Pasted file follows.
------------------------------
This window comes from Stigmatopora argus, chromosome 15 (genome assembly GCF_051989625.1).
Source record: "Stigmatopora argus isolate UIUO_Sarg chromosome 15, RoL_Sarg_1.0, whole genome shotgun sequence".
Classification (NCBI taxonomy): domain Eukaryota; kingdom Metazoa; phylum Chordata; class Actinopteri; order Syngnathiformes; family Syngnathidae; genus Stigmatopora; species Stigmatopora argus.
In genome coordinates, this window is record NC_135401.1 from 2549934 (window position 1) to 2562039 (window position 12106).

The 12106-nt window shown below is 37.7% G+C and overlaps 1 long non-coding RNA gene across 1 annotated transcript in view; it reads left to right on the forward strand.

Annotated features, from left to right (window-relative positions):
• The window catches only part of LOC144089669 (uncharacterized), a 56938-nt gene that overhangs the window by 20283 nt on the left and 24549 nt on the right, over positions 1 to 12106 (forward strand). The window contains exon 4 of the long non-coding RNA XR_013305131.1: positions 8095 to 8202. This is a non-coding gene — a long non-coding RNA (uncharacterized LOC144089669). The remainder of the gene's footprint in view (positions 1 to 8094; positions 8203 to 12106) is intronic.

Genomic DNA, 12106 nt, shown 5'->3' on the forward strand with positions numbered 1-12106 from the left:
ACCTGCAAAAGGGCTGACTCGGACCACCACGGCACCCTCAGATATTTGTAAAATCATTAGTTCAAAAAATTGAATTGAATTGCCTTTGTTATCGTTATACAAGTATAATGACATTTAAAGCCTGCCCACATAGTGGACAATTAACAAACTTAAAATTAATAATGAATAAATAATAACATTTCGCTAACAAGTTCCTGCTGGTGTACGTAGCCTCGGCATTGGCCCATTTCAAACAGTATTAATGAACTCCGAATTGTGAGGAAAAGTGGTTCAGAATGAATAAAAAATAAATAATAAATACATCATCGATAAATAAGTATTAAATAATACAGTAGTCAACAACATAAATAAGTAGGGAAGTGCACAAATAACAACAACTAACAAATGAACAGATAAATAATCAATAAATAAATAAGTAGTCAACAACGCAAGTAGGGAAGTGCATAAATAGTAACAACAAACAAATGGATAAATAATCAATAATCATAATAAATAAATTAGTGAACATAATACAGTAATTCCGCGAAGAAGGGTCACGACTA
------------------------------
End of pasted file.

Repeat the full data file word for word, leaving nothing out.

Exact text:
This window comes from Stigmatopora argus, chromosome 15 (genome assembly GCF_051989625.1).
Source record: "Stigmatopora argus isolate UIUO_Sarg chromosome 15, RoL_Sarg_1.0, whole genome shotgun sequence".
Classification (NCBI taxonomy): domain Eukaryota; kingdom Metazoa; phylum Chordata; class Actinopteri; order Syngnathiformes; family Syngnathidae; genus Stigmatopora; species Stigmatopora argus.
In genome coordinates, this window is record NC_135401.1 from 2549934 (window position 1) to 2562039 (window position 12106).

The 12106-nt window shown below is 37.7% G+C and overlaps 1 long non-coding RNA gene across 1 annotated transcript in view; it reads left to right on the forward strand.

Annotated features, from left to right (window-relative positions):
• The window catches only part of LOC144089669 (uncharacterized), a 56938-nt gene that overhangs the window by 20283 nt on the left and 24549 nt on the right, over positions 1 to 12106 (forward strand). The window contains exon 4 of the long non-coding RNA XR_013305131.1: positions 8095 to 8202. This is a non-coding gene — a long non-coding RNA (uncharacterized LOC144089669). The remainder of the gene's footprint in view (positions 1 to 8094; positions 8203 to 12106) is intronic.

Genomic DNA, 12106 nt, shown 5'->3' on the forward strand with positions numbered 1-12106 from the left:
ACCTGCAAAAGGGCTGACTCGGACCACCACGGCACCCTCAGATATTTGTAAAATCATTAGTTCAAAAAATTGAATTGAATTGCCTTTGTTATCGTTATACAAGTATAATGACATTTAAAGCCTGCCCACATAGTGGACAATTAACAAACTTAAAATTAATAATGAATAAATAATAACATTTCGCTAACAAGTTCCTGCTGGTGTACGTAGCCTCGGCATTGGCCCATTTCAAACAGTATTAATGAACTCCGAATTGTGAGGAAAAGTGGTTCAGAATGAATAAAAAATAAATAATAAATACATCATCGATAAATAAGTATTAAATAATACAGTAGTCAACAACATAAATAAGTAGGGAAGTGCACAAATAACAACAACTAACAAATGAACAGATAAATAATCAATAAATAAATAAGTAGTCAACAACGCAAGTAGGGAAGTGCATAAATAGTAACAACAAACAAATGGATAAATAATCAATAATCATAATAAATAAATTAGTGAACATAATACAGTAATTCCGCGAAGAAGGGTCACGACTA